(b) (Code Ann. 56-3404b) required that the 'insured' be given an opportunity to accept or reject optional PIP coverage, and cases construing that statute have granted relief to the 'insured.' For example, the Supreme Court has stated: 'In the absence of such a rejection [as is required by statute], the policy, therefore, provides $50,000 PIP coverage from its inception. The insured has the right to demand and receive the benefit of $50,000 coverage upon tender by the insured of such additional premium as may be due and filing of proof of loss by the injured party." (Emphasis supplied different from that quoted.) [Cit.] Bailey v. Ga. Mut. Ins. Co., 168 Ga. App. 706
, 707-708 (309 SE2d 870
). Consequently in the instant case, the statute of limitation began to run on the date when the insurer received notice of the policyholder's intent to elect optional PIP coverage by his tender of the additional premiums due and filing of his proofs of loss, which date according to the plaintiff's (policyholder Musgrove's) letter, was March 2, 1982. The policy being a written contract, had six years to run before becoming barred. Suit was filed October 29, 1982, which was within six years from the time the statute began to run.
Hence, as to the three Musgrove policies, the plaintiffs' action is not barred. This result is not only consistent with the decision in Burton v. Metro. Life Ins. Co., supra, but also is in accord with the general rule, followed in Georgia, that, where a condition precedent to a right of action exists, the statute of limitation does not begin to run until that condition is performed. See, e.g., Thomas v. Hudson, 190 Ga. 622 (10 SE2d 396)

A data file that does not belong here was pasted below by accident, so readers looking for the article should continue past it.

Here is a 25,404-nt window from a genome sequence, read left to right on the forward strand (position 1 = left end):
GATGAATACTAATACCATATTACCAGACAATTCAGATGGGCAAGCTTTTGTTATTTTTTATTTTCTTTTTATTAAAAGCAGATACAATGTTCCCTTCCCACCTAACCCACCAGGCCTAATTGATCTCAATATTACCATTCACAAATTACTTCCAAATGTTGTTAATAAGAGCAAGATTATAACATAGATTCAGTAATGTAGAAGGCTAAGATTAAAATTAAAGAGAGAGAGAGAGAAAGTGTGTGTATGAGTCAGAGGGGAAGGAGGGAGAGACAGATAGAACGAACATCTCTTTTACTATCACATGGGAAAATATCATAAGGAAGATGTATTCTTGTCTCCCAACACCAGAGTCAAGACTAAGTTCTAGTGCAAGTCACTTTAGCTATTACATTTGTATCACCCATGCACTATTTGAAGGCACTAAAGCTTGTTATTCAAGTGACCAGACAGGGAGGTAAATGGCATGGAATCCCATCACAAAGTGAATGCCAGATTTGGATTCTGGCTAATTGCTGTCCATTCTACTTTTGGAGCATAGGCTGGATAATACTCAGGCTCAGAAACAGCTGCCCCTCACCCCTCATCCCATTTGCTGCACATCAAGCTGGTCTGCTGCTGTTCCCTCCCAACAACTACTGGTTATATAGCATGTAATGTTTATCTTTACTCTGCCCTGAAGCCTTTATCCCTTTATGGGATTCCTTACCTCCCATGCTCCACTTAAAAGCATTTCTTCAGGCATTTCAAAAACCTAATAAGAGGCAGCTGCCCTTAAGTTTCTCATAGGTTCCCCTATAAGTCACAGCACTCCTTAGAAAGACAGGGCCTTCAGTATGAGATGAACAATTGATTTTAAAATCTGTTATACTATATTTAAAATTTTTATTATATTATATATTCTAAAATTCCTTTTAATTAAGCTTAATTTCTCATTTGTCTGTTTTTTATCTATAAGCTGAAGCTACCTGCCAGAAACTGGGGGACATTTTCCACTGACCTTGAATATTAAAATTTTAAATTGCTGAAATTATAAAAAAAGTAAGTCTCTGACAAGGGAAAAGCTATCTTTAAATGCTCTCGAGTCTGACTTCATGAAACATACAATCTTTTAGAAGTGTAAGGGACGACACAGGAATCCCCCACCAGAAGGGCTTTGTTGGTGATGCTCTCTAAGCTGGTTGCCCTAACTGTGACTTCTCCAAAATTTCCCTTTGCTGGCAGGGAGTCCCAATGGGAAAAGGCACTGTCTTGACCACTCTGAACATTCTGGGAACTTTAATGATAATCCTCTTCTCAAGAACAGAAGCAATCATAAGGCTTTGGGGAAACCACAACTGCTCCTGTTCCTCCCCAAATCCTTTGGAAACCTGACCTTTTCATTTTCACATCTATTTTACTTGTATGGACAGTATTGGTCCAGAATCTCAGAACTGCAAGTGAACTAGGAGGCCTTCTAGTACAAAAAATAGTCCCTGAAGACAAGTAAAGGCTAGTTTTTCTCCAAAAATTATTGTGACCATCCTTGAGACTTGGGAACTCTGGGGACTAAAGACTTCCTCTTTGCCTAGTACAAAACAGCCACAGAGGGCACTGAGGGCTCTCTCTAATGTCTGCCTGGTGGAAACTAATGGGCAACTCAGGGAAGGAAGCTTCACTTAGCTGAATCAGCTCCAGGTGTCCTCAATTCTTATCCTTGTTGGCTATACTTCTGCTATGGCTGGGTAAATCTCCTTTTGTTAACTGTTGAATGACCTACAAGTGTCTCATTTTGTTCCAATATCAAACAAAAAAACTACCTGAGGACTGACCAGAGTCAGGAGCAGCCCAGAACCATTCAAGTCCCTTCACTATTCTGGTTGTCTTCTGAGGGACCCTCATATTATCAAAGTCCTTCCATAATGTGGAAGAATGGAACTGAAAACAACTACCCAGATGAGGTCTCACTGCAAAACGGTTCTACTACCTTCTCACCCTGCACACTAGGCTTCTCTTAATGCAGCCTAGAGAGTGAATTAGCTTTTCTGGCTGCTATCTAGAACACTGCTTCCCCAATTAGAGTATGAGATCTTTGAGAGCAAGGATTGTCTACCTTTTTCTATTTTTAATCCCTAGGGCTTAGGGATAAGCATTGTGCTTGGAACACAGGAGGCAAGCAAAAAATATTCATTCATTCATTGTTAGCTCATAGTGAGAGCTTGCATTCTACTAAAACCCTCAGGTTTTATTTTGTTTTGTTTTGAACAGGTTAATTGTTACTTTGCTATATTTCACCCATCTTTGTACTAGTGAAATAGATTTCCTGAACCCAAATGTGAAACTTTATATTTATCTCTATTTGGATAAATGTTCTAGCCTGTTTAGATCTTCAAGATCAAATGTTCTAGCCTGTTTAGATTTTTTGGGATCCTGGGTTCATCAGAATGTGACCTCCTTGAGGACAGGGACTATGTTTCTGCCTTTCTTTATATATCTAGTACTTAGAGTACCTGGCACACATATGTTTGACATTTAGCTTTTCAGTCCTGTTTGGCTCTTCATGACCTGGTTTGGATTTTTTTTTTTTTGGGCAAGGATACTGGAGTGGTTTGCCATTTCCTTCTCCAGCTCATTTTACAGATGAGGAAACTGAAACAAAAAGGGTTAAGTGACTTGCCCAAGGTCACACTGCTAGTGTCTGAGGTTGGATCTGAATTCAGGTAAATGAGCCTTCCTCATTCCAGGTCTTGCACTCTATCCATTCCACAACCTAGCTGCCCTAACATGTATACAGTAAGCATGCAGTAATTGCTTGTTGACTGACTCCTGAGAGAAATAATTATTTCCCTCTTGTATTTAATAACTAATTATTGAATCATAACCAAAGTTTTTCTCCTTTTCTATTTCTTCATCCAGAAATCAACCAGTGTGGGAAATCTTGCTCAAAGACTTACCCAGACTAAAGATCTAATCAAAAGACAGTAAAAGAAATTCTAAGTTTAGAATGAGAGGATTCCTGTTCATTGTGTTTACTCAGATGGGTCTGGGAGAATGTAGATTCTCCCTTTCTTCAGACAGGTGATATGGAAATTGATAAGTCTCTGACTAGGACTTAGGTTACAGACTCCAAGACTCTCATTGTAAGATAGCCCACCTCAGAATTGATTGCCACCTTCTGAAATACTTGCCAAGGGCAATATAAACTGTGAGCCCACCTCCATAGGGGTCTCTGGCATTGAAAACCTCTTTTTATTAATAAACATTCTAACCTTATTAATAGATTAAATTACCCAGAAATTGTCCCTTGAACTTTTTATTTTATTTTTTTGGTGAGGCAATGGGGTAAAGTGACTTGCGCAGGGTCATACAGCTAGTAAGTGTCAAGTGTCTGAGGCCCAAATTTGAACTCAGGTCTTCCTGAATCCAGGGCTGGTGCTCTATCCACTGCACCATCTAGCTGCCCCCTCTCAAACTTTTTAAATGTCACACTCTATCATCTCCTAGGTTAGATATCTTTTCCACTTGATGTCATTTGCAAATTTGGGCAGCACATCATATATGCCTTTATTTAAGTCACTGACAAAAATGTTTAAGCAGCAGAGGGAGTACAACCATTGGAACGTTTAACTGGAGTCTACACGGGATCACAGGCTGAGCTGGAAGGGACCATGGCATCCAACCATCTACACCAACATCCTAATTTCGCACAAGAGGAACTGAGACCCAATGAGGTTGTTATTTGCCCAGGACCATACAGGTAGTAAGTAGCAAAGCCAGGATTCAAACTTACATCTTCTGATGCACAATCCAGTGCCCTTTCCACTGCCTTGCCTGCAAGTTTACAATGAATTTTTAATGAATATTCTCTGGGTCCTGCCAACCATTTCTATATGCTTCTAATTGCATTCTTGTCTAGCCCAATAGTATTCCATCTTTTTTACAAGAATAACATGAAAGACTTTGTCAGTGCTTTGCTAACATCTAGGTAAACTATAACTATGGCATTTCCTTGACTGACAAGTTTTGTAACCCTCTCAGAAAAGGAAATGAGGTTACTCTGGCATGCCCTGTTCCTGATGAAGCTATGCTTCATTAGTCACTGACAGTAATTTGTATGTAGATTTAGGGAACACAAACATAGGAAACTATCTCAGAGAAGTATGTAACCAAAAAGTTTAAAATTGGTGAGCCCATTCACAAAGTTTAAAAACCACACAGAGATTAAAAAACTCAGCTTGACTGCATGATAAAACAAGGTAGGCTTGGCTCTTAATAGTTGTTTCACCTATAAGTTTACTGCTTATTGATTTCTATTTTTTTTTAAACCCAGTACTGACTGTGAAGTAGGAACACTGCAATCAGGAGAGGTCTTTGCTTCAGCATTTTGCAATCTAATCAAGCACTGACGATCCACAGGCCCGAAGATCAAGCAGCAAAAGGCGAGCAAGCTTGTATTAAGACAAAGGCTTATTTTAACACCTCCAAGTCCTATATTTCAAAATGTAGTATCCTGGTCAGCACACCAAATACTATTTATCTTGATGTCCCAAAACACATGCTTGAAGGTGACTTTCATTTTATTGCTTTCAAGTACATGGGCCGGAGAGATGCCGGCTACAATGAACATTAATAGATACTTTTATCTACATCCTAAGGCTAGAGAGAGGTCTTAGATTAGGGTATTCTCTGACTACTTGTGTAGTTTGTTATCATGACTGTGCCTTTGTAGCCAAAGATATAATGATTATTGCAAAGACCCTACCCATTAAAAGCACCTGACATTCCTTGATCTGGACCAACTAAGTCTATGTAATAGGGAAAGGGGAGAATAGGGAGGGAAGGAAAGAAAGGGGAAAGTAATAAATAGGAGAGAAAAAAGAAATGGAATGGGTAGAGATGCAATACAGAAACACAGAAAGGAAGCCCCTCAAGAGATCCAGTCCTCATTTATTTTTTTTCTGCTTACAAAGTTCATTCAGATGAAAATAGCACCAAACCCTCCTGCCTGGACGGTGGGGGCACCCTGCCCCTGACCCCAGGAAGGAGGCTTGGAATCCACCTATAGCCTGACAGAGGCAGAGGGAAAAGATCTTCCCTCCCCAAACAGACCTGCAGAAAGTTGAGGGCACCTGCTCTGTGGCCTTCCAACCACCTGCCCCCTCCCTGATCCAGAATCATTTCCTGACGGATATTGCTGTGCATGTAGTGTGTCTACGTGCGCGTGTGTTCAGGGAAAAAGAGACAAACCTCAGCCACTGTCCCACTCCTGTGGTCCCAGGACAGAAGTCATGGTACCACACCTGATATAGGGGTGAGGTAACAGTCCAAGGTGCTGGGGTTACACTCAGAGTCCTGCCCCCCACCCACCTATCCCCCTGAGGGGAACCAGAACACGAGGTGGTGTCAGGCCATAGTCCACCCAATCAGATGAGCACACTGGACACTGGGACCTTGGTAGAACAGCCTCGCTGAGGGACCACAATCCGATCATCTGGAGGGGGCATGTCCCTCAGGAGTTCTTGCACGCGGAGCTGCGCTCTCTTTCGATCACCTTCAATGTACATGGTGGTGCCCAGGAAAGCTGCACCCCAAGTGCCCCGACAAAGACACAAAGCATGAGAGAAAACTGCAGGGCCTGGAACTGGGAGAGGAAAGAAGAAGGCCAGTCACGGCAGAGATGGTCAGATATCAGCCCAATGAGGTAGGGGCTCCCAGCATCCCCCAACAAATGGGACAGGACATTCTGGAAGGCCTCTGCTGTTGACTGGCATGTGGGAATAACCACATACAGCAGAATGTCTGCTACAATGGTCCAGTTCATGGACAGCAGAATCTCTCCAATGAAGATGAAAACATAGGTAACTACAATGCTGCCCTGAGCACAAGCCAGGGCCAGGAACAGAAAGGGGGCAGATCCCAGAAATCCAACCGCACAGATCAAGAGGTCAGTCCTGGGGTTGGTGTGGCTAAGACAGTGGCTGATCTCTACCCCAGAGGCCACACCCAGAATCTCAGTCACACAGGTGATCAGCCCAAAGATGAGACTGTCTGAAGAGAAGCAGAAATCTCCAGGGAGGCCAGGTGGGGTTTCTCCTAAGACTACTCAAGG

; cf. Decatur Fed. Savings &c. Assn. v. York Ins. Co., 147 Ga. App. 797
, 799 (4) (250 SE2d 524
) (notice to the loss payee is a condition precedent if the insurer wishes to bind payee to limitation on suit and other policy provisions). See also Nicholson v. Nationwide Mut. Fire Ins. Co., 517 FSupp. 1046, 1052 (N.D. Ga. 1981); Ginn v. State Farm Mut. Auto. Ins. Co., 417 F2d 119 (5th Cir. 1969).
2. Defendant contends that plaintiffs' present action for maximum coverage (i.e., $50,000) under the three Musgrove policies is barred by the doctrine of res judicata. To this end, defendant points out that under Jones v. State Farm Mut. Ins. Co., 156 Ga. App. 230
, supra, as modified by Flewellen v. Atlanta Cas. Co., 250 Ga. 709